Greenpeace activists call for halt to coal plant frenzy in mythical Kaz Mountains
Greenpeace activists hold a banner reading 'Don't let Kaz Mountains to breathe coal' off Çanakkale coast, Sept. 17. AA Photo
Banners opened by fishermen to greet the group during a demonstration aboard the boats read 'unfurl the sails against coal' or 'wind is enough for us.'
Activists stressed that Çanakkale's Karabiga district in the coastal mountain range, known as Mount Ida in Greek mythology and famed for its preserved nature, were home to 13 coal plants, a quantity that not only seriously threatened the environment but also human health.
“The Health Ministry should be competent on such issues that directly threaten public health and become a decision-making institution regarding the planning, the permission and monitoring processes in such projects,” said Pınar Aksoğan, head of Greenpeace’s Climate and Energy campaign, stressing that every 10 coal plants meant 476 premature deaths.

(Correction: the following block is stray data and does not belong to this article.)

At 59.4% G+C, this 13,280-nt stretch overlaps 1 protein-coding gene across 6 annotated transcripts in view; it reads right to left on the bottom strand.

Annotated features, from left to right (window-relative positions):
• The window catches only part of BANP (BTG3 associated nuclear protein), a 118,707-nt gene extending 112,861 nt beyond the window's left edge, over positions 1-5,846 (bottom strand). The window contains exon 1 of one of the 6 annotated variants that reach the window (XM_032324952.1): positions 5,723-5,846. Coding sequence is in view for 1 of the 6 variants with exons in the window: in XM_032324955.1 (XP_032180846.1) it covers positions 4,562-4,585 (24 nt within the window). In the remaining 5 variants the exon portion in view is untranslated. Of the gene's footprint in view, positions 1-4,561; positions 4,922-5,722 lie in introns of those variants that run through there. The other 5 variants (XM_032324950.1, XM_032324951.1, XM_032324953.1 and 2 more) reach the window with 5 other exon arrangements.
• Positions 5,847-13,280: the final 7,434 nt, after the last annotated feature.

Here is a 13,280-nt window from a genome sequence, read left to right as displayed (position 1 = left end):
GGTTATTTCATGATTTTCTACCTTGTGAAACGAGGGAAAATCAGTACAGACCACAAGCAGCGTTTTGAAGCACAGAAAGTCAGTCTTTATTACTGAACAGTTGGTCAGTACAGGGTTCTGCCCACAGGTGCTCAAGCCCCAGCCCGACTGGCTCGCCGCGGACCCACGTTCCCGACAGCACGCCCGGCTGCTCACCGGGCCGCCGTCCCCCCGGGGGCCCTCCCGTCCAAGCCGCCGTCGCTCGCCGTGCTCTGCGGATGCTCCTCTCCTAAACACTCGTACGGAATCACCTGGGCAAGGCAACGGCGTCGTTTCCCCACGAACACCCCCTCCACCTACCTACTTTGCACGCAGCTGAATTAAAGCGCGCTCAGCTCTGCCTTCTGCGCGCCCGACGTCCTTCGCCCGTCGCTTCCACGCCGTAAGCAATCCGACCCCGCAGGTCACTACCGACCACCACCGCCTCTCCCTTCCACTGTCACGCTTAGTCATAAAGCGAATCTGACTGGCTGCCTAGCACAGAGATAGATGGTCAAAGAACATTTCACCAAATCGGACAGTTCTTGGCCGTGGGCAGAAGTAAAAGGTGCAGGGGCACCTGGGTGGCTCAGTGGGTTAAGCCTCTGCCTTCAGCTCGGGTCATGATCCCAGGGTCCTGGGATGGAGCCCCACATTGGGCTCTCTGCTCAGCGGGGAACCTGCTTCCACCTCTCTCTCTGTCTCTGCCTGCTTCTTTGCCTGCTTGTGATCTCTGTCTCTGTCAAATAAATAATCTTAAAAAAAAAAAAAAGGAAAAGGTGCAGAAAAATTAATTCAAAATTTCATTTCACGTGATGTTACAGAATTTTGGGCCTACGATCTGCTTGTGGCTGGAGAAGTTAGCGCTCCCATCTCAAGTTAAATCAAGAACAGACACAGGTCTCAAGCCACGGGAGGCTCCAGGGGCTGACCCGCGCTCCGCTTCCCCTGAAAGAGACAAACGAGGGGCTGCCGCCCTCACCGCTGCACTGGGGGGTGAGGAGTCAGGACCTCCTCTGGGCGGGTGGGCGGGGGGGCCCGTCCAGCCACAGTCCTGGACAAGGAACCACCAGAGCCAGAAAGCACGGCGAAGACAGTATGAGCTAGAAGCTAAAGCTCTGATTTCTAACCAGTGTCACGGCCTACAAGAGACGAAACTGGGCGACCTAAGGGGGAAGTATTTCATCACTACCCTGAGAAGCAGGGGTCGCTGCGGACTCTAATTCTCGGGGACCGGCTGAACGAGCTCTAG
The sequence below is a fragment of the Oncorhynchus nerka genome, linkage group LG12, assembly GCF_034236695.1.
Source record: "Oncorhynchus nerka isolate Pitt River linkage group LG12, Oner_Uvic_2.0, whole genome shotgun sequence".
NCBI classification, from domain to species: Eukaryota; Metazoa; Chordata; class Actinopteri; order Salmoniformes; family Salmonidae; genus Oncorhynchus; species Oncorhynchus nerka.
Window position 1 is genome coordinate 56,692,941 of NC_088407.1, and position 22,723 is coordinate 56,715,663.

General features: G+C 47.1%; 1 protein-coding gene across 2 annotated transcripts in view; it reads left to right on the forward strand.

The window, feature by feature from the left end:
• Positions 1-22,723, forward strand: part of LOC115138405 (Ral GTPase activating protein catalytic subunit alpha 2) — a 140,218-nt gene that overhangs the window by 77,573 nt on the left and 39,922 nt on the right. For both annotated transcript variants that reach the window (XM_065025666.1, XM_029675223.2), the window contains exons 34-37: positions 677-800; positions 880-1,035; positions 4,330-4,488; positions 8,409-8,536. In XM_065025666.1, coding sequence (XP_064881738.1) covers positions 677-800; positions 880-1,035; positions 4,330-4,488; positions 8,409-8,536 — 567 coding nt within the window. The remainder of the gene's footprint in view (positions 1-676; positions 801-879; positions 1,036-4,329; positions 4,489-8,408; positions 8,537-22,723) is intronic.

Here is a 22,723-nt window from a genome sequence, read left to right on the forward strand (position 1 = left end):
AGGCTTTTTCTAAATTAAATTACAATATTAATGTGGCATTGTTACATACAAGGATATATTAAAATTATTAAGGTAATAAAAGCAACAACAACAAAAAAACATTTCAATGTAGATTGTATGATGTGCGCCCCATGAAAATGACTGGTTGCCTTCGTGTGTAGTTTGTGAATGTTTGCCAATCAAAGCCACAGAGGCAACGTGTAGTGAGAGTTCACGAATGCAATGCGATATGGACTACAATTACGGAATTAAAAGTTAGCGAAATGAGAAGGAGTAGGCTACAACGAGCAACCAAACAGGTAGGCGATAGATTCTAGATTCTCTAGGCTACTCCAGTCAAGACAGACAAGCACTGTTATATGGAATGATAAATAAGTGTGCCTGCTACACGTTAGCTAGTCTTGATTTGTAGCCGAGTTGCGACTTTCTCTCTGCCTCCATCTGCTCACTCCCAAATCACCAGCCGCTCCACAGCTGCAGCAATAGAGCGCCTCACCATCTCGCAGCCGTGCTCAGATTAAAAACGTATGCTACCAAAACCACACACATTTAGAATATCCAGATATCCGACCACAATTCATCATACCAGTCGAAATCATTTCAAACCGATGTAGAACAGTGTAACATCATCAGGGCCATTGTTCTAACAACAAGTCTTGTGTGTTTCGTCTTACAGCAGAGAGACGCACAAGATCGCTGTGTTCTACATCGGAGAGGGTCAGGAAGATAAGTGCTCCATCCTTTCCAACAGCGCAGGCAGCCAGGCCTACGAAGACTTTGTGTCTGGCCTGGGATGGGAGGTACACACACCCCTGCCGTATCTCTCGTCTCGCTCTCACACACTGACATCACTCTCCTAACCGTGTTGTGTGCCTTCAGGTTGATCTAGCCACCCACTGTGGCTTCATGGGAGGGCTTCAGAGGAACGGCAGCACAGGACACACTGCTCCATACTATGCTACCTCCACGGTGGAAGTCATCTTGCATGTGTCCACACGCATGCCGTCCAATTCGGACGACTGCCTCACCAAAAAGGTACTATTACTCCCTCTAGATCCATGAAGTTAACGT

Aksoğan also called for the cancelation of a new thermal plant project planned in the area, denouncing the tricks put in practice by companies with environmental impact assessments reports (ÇED) to bypass ecological restrictions.
The group of activists also demanded that officials take into account the cumulative effects of the plants, and not solely the new plants slated to be built in a certain area.
Greenpeace activists were briefly detained during a demonstration against coal power plants in the Black Sea province of Zonguldak.
Dozens of coal and hydroelectric power plants are being built across the country to meet the rising demand for energy, while mostly disregarding the effects on the environment as many construction companies are also reaping the massive benefits of the energy boom.